The iPod mini came out at just about the time when the iPod became fully mainstream. Just having an iPod wasn’t a big deal any more. But now you could get a pink one. And the consumers ate it up.

    Mark my words, the iPhone 5C is going to be a huge success, especially among younger consumers. They’ll get to have their iPhone, and pick the color. They’ll love it.


    1. Good post. “C” is for Colour. It’s another point of differentiation in a crowded market, and it awards buyers more choice (something complainers have harped on). I realize hardened tech veterans are dismissive of this sort of thing, but they ought to admit that personalisation options are very important to many general consumers. Apple does tech and it also does psychology.

      1. At a Starbucks inside Target yesterday and two Target workers, both with 4 or 4s in their hands had this conversation. “I think the green one looks really cool.” the other – “OMG I HAVE to get the gold one”

        This is seen as a weak move by Apple, but all I’m seeing is demand generation.

    2. Lord Robin, YES, YES and YES.

      My wife texted me shortly after the announcement claiming, “I WANT THE BLUE ONE”. She doesn’t care about the tech bells and whistles of the more business-like 5s. She wants COLORS, damnit! So, tonight at midnight, she’ll be online, getting her blue one. She and about a billion other people wanting colors!

    3. Agreed — but this move to colors reminds me more of the introduction of the candy-colored see-thru iMacs in the late ’90s when the rest of the industry was sand-beige, grey-beige and black. The iPod example was a similar move along those lines. You can sense they want to inject some color and visual fun into the product.

      1. Except that in the phone market there are several companies offering colorful smartphones (Nokia, Motorola, Samsung). So Apple is not leading the way out of an greyish era. And the other colorful phones often haven’t performed well in the market(esp. Nokia). So I think business will be tough for Apple with this offering. But I may be wrong – hopefully.

  3. The logic is sound except of the half dozen people, four moving from old not very smart phones, that are upgrading to an iPhone, 4 are preordering the 5C. They like the colors and saving the $100 is a big deal to them. Delay discounting appears to be alive and well, and Apple likely knows it.

    1. You are right. In terms of profit per unit, due to the subsidy payment from the carrier, Apple probably makes about the same profit for each iPhone sold no matter which model is chosen by the customer.

      However, product differentiation is important to Apple. Right now, there is good “look and feel” differentiation between the three choices. Every two years, Apple does a major overhaul in iPhone’s appearance, and that makes sense because most are sold with a two-year contract. Therefore…

      > From MDN Take: Next year, don’t be surprised if the iPhone 5S gets the polycarbonate casing…

      That’s possible, but to avoid “redoing” the plastic iPhone every year, this is what I think happens instead, at the three price points.

      This year (as announced):
      – HIGH: Same look iPhone 5s
      – MID: New Plastic iPhone based on iPhone 5 tech
      – LOW: iPhone 4s (no change except storage)

      Next year:
      – HIGH: Brand new look iPhone 6 (“Liguidmetal” or other distinction)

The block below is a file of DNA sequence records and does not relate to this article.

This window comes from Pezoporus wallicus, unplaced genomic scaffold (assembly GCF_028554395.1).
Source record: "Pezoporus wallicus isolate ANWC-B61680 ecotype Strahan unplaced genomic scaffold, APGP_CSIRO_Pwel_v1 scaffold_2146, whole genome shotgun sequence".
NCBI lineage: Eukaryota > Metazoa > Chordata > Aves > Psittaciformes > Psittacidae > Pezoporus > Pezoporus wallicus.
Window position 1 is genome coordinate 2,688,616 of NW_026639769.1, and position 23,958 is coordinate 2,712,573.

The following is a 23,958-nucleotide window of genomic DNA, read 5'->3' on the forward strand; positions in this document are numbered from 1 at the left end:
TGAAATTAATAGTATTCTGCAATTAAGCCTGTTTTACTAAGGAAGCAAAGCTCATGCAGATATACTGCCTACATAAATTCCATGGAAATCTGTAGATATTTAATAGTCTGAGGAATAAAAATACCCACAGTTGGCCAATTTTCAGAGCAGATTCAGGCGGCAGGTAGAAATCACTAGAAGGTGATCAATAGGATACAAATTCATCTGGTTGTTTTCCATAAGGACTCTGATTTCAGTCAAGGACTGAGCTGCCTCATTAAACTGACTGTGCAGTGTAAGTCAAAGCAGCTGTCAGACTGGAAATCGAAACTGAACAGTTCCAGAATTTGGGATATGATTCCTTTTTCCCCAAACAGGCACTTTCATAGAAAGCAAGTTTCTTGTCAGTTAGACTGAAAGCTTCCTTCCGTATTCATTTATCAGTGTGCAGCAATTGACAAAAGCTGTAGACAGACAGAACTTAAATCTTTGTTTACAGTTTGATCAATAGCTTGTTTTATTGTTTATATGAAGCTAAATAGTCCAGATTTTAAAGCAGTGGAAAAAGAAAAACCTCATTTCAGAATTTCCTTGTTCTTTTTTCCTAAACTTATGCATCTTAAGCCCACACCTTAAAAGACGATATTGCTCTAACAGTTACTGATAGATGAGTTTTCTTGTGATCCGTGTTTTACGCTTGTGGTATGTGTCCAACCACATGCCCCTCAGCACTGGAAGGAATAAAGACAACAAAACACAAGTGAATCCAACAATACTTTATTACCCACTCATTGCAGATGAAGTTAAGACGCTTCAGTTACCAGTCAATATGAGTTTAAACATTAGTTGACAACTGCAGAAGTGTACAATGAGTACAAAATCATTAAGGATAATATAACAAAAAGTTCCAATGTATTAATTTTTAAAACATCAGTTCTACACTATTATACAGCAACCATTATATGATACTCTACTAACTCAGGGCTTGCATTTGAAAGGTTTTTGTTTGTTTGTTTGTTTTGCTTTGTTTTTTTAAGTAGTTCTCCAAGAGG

– MID: iPhone 5s (no change)
      – LOW: Plastic iPhone 5c (no change except storage)

      The following year:
      – HIGH: Same look iPhone 6s
      – MID: New plastic iPhone based on iPhone 6 tech
      – LOW: iPhone 5s (no change except storage)

      And so on… This way, the plastic iPhone can remain the same for a two-year cycle (with maybe a color refresh for the second year). The iPhone with “s” suffix can remain the same for a three-year cycle. The “brand new look” iPhone only exists for one year, but it is “remade” into the next plastic iPhone. And the three choices provide good product distinction.

      1. I agree with most of that. The plastic body of the 5c I think has a significant impact on the profitability of the device, more than people realize. The other cost not included in the 5c but in the 5s is the Touch ID. Who knows what this cost is. My guess is the margins are now much closer than the past year (4s and 5) which will boost the profit margin come quarterly reporting. Maybe the street will like this maybe not. I have no doubt the 5c will be a hit.

  4. Yeah, the 5C makes no sense at just 100 less the the flagship. But, um, how about instead of developing, manufacturing and marketing boat loads of plastic iPhones that will push people to spend 100 dollars more. You just save all the time and energy and just lower the effing price of the 5S?
    I mean the 5C does not offer any real customer choice. So it is colourful. Buy a case.

  5. Some of you guys are missing the point. I have 3 teenage daughters. They all want the 5c, not just due to the colour, but to save $100. To lots and lots of people $100 is a lot of money. Also, they don’t want a phone just like Dad’s. I’m the old guy, they have to be cooler then me and they’ve told me I can’t get a 5c! Some of us on here who can buy whatever Mac we want and whatever phone we want are not as price conscious as most of the population. The 5c will sell like hot cakes, especially to the younger crowd. My girls are already lining of friends to buy their iPhone 4’s so they can get the new phone. Also remember, lots of iPhones get handed down and used without having to get data. We have 5 iPhones in this house that don’t have data and that is due to the fact that they were hand me downs or ones purchased from someone else who was upgrading. In the meantime, I can’t wait to get my hands on my new iPhone 5s!!!